Four-part frontage to St Giles, each of three bays. Downpipes with large rainwater heads mark these divisions in the composition. The section to the left of the entrance is of three storeys with a gable, this upper part with sash windows and a dentil cornice; the rest is two storeys with attic dormers behind parapet, and all the other windows are stone mullion and transoms with leaded casements. Thick sill band at first floor level. Entrance to right of centre through gated round arch flanked by pilasters. Statue in shell niche over, with plaque commemorating the return of the Dominicans to Oxford in 1921. Rear elevation similar, save that the attic windows are set under gables flush with the parapet, and four-centred arch leading into courtyard. No evidence of seventeenth-century fabric survives externally. The south range is also similar, save that the attic dormers are set back in the roof above the parapet. This range culminates in the western staircase tower range, which is of larger ashlar slabs, and is set projecting flat roofed five-sided bay with stepped windows set in panels formed of long, vertical mouldings to give a fluted composition. Cornice band with gargoyles, Sloping sill band reflects internal changes of level. Entrance door between engaged columns with frieze above, bounded by inverted volutes in seventeenth-century Renaissance style. The side elevation left in brick, with windows set under exposed concrete lintels, awaiting subsequent additions that by 2000 had not occurred. Chapel with late perpendicular tracery, with cusped panels, each of three lights to chancel and five to nave. Crenellated parapet. Seven-light liturgical East window (faces west). Central square tower with cusped two-light belfry openings, crenellated parapet with finials and corner stair tower, rises over central linking chapel, which itself has simpler cusped three-light windows in a more seventeenth-century idiom.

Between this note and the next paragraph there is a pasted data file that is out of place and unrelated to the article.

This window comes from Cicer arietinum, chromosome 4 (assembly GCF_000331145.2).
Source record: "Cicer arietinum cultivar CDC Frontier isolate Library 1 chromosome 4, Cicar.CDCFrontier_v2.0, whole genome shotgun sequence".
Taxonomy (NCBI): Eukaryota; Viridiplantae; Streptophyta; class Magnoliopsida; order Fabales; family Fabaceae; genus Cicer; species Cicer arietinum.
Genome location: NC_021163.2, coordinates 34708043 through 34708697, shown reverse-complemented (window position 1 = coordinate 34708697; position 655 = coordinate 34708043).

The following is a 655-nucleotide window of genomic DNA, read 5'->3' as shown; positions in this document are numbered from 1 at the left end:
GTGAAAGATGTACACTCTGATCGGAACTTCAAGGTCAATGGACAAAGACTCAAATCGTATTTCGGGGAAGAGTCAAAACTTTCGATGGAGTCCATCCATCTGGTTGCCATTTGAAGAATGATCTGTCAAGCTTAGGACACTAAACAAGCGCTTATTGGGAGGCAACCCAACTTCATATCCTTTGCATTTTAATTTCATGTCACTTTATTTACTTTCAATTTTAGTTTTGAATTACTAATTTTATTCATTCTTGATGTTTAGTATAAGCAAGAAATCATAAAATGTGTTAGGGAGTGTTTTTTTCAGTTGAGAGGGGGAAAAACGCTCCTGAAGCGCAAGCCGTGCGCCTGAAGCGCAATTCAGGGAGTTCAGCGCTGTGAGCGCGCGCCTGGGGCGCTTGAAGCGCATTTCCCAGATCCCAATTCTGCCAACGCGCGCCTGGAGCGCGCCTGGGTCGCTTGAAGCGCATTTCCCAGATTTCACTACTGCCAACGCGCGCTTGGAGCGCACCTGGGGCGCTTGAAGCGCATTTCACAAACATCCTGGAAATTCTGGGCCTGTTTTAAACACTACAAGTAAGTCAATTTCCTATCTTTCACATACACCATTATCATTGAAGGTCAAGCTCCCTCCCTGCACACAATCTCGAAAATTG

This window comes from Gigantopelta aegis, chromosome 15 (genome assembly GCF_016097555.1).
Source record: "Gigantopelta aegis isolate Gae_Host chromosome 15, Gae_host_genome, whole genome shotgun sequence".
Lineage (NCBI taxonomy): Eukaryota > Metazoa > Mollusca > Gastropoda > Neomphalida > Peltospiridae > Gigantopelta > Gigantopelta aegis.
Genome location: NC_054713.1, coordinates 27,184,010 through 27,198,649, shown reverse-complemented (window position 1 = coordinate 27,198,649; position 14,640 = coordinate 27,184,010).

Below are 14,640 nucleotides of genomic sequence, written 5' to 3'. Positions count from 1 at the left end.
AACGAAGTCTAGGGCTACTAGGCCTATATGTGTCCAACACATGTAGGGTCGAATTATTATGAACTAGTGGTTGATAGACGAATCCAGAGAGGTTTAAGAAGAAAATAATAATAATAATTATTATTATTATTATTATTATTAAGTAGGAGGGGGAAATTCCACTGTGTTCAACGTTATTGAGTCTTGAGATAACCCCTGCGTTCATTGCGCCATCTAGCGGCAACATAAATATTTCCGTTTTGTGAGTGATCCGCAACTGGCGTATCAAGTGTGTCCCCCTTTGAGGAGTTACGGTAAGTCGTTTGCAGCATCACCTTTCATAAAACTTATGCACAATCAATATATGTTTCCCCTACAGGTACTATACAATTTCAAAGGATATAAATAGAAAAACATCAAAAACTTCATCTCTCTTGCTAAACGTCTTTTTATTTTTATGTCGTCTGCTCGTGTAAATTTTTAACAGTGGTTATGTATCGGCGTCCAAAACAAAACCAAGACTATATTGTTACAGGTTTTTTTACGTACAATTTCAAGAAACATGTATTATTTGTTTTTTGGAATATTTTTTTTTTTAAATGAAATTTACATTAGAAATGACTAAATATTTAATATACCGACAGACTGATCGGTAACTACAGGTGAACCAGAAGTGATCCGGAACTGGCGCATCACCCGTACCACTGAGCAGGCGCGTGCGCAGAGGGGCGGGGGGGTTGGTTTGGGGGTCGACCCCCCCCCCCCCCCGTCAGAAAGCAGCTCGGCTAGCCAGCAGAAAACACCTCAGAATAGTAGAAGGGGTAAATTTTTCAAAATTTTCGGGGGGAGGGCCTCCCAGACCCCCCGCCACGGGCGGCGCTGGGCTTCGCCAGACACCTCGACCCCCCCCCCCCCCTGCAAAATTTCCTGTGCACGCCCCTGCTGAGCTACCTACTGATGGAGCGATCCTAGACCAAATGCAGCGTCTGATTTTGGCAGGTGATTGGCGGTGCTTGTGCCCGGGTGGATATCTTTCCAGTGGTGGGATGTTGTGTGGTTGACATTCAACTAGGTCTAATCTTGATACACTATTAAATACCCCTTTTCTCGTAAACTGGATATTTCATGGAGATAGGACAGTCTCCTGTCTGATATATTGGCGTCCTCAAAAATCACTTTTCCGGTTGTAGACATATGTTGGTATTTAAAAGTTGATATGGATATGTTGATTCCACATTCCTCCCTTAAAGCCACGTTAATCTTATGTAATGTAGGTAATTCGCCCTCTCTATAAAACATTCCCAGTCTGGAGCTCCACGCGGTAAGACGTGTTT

Interiors: The friars’ rooms are as austere as might be expected, reached off long corridors. The communal areas are more elaborate. Front range has ground-floor reading or drawing room, panelled, with doubled panelled doors with pilaster surrounds either side of stone fireplace. The overmantel perhaps of C16 or C17 Spanish origins; pendant lamps. Turned baluster staircase leads to library, set on first floor and extending into attic balcony via further narrow stair, with exposed trusses complementing the timber bookcases. Memorial stained-glass panels commemorate important figures, mainly English, in Dominican history and patronage. In south wing, the ground floor corridor is particularly impressive, wide and with exposed timber ceiling. Also on the ground floor is the dining room, with flat plaster ceiling in late perpendicular style and chequered tile floor. Four-centred arched door leads to kitchen. In the west wing is the handsome cantilevered stone staircase by Rayson and Partners, with undercut ovolo moulded treads to the stone stairs forming a dramatic composition seen from below and complementing the unplastered stone walls. Steel balustrading. The staircase leads from a round-arched hallway to an eyrie meeting room. Night chapel over link C17 in inspiration. Three-light window gives on to main chapel to north, and is more elaborately cusped and moulded than the others. Timber altar with tripartite mural; timber roof pendant lights; stone doorway with four-centred arch. The main chapel is surprisingly large and flooded with light from the clear-glazed windows. Timber arched ceiling. Main altar on five steps; chancel and sanctuary with black and white tiling, contrasting with black and white bands marking the processional route round the nave. The chancel stalls inserted 1963 by Colin Fleetwood-Walker. The other fittings date from the1920s and more consistent in character. Nave with chairs; single aisle set with side altars.
Included as a fine example of 1920s conventual architecture in a domestic vernacular style, with a large and impressive chapel whose simplicity is its strength. The 1950s work further enriches this ensemble, and the staircase exhibits novelty in design and craftsmanship of a high order.
Listing NGR: SP5115106648
Architect: Edward Doran Webb
Original Date: 1929
Conservation Area: Yes
Listed Grade: Grade II